New Delhi (India), July 24, 2013
Developing an Approach to Assess Benefits of Competition Reforms on Consumers and Producers: CUTS Multicountry Research Study
New Delhi (India), July 24, 2013
CUTS CREW Project focuses on staple food and passenger transport sectors but they act as a “window” of providing the scope of venturing competition reforms in other sectors as well to enhance social and economic welfare in developing countries, said Shyam Khemani, Senior Advisor, CUTS International while delivering the opening address during the First National Reference Group (NRG) Meeting held in India on 24th July, 2013. With support from DFID (UK) and BMZ (Germany) facilitated by GIZ (Germany), CUTS International is implementing this project from November, 2012 over the period of three years in four countries: Ghana, India, The Philippines and Zambia. The NRG is composed of multi-stakeholder experts and practitioners from various groups of competition scholars, practitioners and sectoral stakeholders comprising of 15 members in each of the project country. The objective of the First NRG meeting was to orient the members about the project and its progress, discuss and gather inputs about the methodology of Diagnostic Country Report (DCR) with particular reference to India.
“The project will focus on identifying gaps in the policies which are existence because of vested interests; analysing kind of reforms that have been undertaken and identify what has been left and draw up an advocacy agenda in how do we take them forward with the governments”, asserted Pradeep S Mehta, Secretary General of CUTS. As pointed out by Mr. Chittranjan Dass, Secretary General, All India Confederation of Goods Vehicle Owners’ the results and outcome of this project will act as an impetus to Government policies and reforms particularly in the transportation sector where much of reforms have not taken place in India. Though measuring competition reforms and its impact on consumers and producers has always been a challenge and a slow process in developing countries, but CREW project will shed more light on the “competitive process”, the degree, nature and drivers.
While presenting the overall research methodology, Mr. Ram Tamara, Managing Director of Nathan Economic Consulting India Private Limited, a subsidiary of Nathan Associates, stated that focus should be more on consumer and producer benefits that on welfare. Further, the study should highlight the regulatory landscape, business practices and policies that have led to competition or competition enhancing reforms in the selected sectors. In the lively question and answer session one of the major issues in the staple food sector that should be highlighted in the study is the Model APMC Act which was circulated by the Central Government to the States in 2003. A comparative analysis of why few states have effectively implemented the same whereas other states have not will make this study more fruitful and effective. Further, collusive practices is observed in the agricultural market and there is need of regulation in this sector stated Rajesh Chaddha, Senior Fellow of NCAER.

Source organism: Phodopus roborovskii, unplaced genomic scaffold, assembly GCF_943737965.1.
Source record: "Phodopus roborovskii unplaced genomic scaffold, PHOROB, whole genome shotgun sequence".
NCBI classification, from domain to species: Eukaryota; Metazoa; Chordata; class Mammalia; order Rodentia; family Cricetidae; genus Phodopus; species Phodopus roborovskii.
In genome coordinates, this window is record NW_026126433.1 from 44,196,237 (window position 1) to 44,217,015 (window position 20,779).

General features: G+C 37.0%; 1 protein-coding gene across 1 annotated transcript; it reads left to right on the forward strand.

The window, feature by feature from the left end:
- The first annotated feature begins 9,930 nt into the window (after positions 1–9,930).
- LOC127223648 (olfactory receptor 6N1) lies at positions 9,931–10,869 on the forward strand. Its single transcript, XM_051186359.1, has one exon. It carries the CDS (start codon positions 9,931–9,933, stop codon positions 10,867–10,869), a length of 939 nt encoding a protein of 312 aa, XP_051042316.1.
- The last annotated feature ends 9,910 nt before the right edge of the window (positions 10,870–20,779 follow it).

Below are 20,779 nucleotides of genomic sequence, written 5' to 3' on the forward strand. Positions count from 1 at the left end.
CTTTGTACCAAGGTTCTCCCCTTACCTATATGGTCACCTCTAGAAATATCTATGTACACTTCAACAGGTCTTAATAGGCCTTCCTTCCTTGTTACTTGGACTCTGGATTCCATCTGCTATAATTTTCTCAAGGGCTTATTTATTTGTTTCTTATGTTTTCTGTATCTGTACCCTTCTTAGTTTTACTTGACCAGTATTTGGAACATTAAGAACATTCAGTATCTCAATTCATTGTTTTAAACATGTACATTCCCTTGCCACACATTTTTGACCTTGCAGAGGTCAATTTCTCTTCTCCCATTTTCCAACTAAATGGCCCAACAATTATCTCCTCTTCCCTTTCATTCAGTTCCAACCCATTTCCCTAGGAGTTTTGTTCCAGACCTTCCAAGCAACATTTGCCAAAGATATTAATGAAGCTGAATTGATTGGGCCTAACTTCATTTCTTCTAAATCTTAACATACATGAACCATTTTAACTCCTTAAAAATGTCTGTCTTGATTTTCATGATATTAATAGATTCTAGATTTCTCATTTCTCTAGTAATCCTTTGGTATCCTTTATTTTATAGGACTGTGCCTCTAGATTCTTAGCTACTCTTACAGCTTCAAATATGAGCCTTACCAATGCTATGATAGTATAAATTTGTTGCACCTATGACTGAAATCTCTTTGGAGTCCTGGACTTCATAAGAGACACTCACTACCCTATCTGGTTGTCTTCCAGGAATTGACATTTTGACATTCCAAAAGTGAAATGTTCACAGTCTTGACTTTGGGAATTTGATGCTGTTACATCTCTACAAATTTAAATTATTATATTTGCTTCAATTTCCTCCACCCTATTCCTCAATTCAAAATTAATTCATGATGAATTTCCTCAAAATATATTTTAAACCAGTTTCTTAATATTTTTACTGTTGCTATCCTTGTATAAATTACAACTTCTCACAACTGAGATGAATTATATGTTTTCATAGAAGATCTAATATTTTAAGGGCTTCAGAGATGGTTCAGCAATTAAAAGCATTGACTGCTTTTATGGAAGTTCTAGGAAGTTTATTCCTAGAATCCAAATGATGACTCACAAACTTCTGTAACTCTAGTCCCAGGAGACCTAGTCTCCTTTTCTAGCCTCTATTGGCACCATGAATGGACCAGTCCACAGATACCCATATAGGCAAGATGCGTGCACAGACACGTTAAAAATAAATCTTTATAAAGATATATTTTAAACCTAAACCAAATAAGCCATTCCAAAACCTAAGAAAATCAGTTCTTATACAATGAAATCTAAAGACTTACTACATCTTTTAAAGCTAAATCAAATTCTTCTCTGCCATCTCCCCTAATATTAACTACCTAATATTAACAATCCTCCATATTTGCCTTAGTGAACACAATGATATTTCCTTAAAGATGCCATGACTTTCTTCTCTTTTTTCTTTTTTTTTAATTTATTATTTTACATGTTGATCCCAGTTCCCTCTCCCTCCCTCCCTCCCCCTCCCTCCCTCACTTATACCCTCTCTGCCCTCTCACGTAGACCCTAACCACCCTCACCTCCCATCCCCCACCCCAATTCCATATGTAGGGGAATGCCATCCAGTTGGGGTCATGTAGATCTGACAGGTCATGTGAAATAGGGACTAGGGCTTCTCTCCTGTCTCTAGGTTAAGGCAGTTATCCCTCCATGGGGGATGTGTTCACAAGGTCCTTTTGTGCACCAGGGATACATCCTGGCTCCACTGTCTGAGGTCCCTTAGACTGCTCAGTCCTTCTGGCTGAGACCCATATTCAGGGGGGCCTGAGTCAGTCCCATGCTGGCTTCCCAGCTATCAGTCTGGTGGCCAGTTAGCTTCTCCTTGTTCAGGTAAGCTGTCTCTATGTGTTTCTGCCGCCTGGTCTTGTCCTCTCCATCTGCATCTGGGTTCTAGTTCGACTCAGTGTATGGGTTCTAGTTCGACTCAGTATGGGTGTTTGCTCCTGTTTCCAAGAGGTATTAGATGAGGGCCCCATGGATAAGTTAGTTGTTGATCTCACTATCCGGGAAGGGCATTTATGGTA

Prof. P. G. Chengappa, National Professor of ICAR stated that focus should be equally on the inputs market, access to finance by the farmers, labour market, commodity exchanges, research & development in agriculture, implication of reforms on small farmers and role of NGOs in providing development services. In the transportation sector greater emphasis should be on the Motor Vehicles Act which is the regulatory framework for road transport highlighted Prof. Sriraman, Department of Economics, University of Mumbai. Over the next three years, CUTS International will implement this project along with its partners in respective countries and develop an approach which would help in assessing benefits of competition reforms on consumers and producers in select two sectors.